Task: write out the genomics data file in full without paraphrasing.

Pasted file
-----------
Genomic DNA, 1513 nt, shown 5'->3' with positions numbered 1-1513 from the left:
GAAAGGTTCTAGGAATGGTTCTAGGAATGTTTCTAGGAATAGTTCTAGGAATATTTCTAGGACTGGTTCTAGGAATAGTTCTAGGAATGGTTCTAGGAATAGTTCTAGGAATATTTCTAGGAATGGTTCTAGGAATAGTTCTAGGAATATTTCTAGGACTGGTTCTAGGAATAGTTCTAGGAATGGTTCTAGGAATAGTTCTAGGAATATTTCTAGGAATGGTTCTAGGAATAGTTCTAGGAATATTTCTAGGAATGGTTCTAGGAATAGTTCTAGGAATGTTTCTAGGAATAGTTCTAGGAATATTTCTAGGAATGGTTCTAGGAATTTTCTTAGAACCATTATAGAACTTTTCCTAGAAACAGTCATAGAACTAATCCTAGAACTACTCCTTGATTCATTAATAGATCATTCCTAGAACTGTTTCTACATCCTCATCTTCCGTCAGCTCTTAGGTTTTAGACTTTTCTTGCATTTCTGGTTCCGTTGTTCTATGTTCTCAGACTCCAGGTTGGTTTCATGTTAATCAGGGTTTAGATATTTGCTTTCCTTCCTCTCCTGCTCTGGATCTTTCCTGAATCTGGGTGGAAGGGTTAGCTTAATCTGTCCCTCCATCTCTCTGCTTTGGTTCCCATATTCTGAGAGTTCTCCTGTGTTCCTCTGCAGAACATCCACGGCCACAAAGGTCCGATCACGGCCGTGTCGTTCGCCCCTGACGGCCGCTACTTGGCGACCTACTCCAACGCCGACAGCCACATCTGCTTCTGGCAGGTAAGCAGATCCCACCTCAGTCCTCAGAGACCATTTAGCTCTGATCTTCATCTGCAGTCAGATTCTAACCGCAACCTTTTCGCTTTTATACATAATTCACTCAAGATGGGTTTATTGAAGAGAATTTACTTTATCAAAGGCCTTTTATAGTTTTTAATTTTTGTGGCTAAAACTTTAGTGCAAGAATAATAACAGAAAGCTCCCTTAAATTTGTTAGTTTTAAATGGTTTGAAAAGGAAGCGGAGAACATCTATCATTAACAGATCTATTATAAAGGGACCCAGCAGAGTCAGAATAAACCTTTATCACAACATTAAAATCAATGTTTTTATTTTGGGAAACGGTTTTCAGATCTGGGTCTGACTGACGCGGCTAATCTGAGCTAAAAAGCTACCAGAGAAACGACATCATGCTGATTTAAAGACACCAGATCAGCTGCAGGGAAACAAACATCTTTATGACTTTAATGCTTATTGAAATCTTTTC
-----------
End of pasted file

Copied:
Genomic DNA, 1513 nt, shown 5'->3' with positions numbered 1-1513 from the left:
GAAAGGTTCTAGGAATGGTTCTAGGAATGTTTCTAGGAATAGTTCTAGGAATATTTCTAGGACTGGTTCTAGGAATAGTTCTAGGAATGGTTCTAGGAATAGTTCTAGGAATATTTCTAGGAATGGTTCTAGGAATAGTTCTAGGAATATTTCTAGGACTGGTTCTAGGAATAGTTCTAGGAATGGTTCTAGGAATAGTTCTAGGAATATTTCTAGGAATGGTTCTAGGAATAGTTCTAGGAATATTTCTAGGAATGGTTCTAGGAATAGTTCTAGGAATGTTTCTAGGAATAGTTCTAGGAATATTTCTAGGAATGGTTCTAGGAATTTTCTTAGAACCATTATAGAACTTTTCCTAGAAACAGTCATAGAACTAATCCTAGAACTACTCCTTGATTCATTAATAGATCATTCCTAGAACTGTTTCTACATCCTCATCTTCCGTCAGCTCTTAGGTTTTAGACTTTTCTTGCATTTCTGGTTCCGTTGTTCTATGTTCTCAGACTCCAGGTTGGTTTCATGTTAATCAGGGTTTAGATATTTGCTTTCCTTCCTCTCCTGCTCTGGATCTTTCCTGAATCTGGGTGGAAGGGTTAGCTTAATCTGTCCCTCCATCTCTCTGCTTTGGTTCCCATATTCTGAGAGTTCTCCTGTGTTCCTCTGCAGAACATCCACGGCCACAAAGGTCCGATCACGGCCGTGTCGTTCGCCCCTGACGGCCGCTACTTGGCGACCTACTCCAACGCCGACAGCCACATCTGCTTCTGGCAGGTAAGCAGATCCCACCTCAGTCCTCAGAGACCATTTAGCTCTGATCTTCATCTGCAGTCAGATTCTAACCGCAACCTTTTCGCTTTTATACATAATTCACTCAAGATGGGTTTATTGAAGAGAATTTACTTTATCAAAGGCCTTTTATAGTTTTTAATTTTTGTGGCTAAAACTTTAGTGCAAGAATAATAACAGAAAGCTCCCTTAAATTTGTTAGTTTTAAATGGTTTGAAAAGGAAGCGGAGAACATCTATCATTAACAGATCTATTATAAAGGGACCCAGCAGAGTCAGAATAAACCTTTATCACAACATTAAAATCAATGTTTTTATTTTGGGAAACGGTTTTCAGATCTGGGTCTGACTGACGCGGCTAATCTGAGCTAAAAAGCTACCAGAGAAACGACATCATGCTGATTTAAAGACACCAGATCAGCTGCAGGGAAACAAACATCTTTATGACTTTAATGCTTATTGAAATCTTTTC